Partaking of the means of grace is not always exciting (they have been dubbed ordinary after all), but it is like stepping into a moving stream where God has promised to bless. This is not to say that the Lord is bound to only work through these means. He is God and works when, where, and how he pleases. Some have said (with the exception of the last three weeks) that God is at work in Denver, Colorado, and that he is doing mighty things through Broncos quarterback Tim Tebow. Perhaps they are right, again God is certainly free to do all that he pleases and he is sovereign over all that comes to pass. Will God work again this Sunday in Denver in “Tebow time” and bring about another mile high miracle? I don’t know the answer to that question, but I do know that God will be at work this Sunday in his church as it gathers around his means of grace.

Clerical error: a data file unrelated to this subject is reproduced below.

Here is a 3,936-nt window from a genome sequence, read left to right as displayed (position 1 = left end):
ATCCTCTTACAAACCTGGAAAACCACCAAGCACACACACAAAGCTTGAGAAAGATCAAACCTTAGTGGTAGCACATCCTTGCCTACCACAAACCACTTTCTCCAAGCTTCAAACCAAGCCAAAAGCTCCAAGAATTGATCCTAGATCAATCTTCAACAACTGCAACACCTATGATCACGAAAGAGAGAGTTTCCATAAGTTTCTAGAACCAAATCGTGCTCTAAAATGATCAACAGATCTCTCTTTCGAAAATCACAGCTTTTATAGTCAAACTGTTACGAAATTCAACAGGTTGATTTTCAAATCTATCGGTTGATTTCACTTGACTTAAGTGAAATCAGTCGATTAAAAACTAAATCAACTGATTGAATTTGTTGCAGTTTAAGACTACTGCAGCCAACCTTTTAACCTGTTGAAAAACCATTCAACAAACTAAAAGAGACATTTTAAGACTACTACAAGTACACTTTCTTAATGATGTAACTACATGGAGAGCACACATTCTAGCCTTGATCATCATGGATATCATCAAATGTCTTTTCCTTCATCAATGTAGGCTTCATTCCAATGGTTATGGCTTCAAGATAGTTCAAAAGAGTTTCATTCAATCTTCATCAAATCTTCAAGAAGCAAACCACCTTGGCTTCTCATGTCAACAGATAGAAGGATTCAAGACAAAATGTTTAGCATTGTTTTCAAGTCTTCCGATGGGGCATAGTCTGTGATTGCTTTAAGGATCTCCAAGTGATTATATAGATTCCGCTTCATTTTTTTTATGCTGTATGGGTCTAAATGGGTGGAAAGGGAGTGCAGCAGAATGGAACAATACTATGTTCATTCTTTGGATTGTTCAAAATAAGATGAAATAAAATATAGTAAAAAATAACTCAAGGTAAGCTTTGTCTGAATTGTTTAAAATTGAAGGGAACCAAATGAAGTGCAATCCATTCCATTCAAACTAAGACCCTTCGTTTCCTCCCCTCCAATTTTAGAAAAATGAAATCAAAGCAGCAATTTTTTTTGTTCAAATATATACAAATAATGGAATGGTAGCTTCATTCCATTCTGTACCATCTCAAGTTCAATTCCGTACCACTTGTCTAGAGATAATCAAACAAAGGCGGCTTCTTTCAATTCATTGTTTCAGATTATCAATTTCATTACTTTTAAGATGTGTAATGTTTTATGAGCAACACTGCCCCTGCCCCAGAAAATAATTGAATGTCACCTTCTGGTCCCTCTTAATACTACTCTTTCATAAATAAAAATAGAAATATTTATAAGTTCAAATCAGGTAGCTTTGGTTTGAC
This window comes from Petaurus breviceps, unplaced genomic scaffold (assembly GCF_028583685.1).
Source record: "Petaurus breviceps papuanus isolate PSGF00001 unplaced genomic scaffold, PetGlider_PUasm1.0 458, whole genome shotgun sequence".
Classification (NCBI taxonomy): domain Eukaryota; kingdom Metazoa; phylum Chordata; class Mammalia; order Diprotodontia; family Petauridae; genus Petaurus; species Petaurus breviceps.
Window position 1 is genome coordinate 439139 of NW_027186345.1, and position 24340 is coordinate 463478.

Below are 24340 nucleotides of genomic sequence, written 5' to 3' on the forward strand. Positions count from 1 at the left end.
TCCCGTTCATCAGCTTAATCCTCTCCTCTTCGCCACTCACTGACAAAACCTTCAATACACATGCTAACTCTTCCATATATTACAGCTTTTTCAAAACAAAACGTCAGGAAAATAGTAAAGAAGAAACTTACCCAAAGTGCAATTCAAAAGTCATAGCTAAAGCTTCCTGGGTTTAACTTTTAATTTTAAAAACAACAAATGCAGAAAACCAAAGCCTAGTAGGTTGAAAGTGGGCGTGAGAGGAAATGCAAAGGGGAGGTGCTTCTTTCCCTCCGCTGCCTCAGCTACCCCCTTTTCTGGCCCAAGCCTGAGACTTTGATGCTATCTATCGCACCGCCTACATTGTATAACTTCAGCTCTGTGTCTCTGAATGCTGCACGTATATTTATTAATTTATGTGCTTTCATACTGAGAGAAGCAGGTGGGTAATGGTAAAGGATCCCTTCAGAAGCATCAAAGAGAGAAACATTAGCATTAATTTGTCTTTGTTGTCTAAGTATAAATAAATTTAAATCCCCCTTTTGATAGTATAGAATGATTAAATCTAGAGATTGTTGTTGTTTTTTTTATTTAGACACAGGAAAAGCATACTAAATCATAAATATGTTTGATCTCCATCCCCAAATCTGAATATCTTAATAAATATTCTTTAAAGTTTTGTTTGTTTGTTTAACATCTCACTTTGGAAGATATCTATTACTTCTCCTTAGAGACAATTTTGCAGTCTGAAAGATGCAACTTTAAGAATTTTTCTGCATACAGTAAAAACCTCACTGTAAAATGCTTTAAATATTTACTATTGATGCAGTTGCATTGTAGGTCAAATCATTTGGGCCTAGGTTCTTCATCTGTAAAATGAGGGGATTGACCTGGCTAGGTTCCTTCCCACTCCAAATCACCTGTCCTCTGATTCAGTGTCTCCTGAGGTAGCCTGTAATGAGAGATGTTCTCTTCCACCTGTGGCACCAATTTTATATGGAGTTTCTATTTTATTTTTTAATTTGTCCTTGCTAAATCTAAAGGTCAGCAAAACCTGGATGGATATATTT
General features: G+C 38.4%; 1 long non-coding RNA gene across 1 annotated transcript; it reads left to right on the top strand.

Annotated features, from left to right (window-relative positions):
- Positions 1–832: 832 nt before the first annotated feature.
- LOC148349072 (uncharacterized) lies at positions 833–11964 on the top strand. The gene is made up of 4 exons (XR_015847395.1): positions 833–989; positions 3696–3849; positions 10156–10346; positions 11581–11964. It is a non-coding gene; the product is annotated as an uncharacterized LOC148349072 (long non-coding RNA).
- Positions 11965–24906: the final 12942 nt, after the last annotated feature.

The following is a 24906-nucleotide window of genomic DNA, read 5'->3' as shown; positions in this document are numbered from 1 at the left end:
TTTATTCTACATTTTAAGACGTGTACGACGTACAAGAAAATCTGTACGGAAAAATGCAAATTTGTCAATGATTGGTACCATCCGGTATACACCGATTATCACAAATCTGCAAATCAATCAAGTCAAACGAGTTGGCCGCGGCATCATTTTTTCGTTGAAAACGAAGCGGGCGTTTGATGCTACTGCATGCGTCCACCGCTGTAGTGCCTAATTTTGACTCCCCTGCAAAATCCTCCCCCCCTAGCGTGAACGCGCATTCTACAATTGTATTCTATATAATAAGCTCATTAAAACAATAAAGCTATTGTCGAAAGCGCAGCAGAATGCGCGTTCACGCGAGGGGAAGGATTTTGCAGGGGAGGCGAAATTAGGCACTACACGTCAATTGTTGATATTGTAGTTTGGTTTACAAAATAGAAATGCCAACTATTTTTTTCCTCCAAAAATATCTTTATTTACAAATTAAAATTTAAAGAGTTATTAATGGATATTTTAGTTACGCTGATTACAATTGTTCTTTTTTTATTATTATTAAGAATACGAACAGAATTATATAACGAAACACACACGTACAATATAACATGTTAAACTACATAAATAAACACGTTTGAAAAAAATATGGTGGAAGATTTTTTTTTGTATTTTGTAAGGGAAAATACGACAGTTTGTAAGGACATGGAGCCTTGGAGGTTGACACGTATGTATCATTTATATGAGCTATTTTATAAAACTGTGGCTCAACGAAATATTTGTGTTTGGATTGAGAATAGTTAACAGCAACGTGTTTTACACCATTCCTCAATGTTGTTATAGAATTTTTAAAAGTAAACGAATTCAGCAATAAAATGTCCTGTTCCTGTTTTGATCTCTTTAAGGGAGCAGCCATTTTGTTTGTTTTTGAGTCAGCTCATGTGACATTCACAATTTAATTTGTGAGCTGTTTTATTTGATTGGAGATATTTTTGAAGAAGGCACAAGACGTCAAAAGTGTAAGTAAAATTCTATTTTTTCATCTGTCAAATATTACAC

They are called means because God’s grace is communicated to us through them by the work of the Holy Spirit because of all that Christ is for us in his Person and work. It is the living and active Word of God that will go forth accomplishing God’s purposes and not return void. It is in the sacraments that visible words of God are preached to us (I Cor. 11:26). The sacraments are not mere empty symbols of remembrance. Those who with faith share in the bread and cup participate in the body and blood of the Lord (I Cor. 10:16). Prayer is a means by which we are kept in the love of God (Jude 20-21). Putting ourselves in the path of God’s blessing in this way means gathering around his means of grace.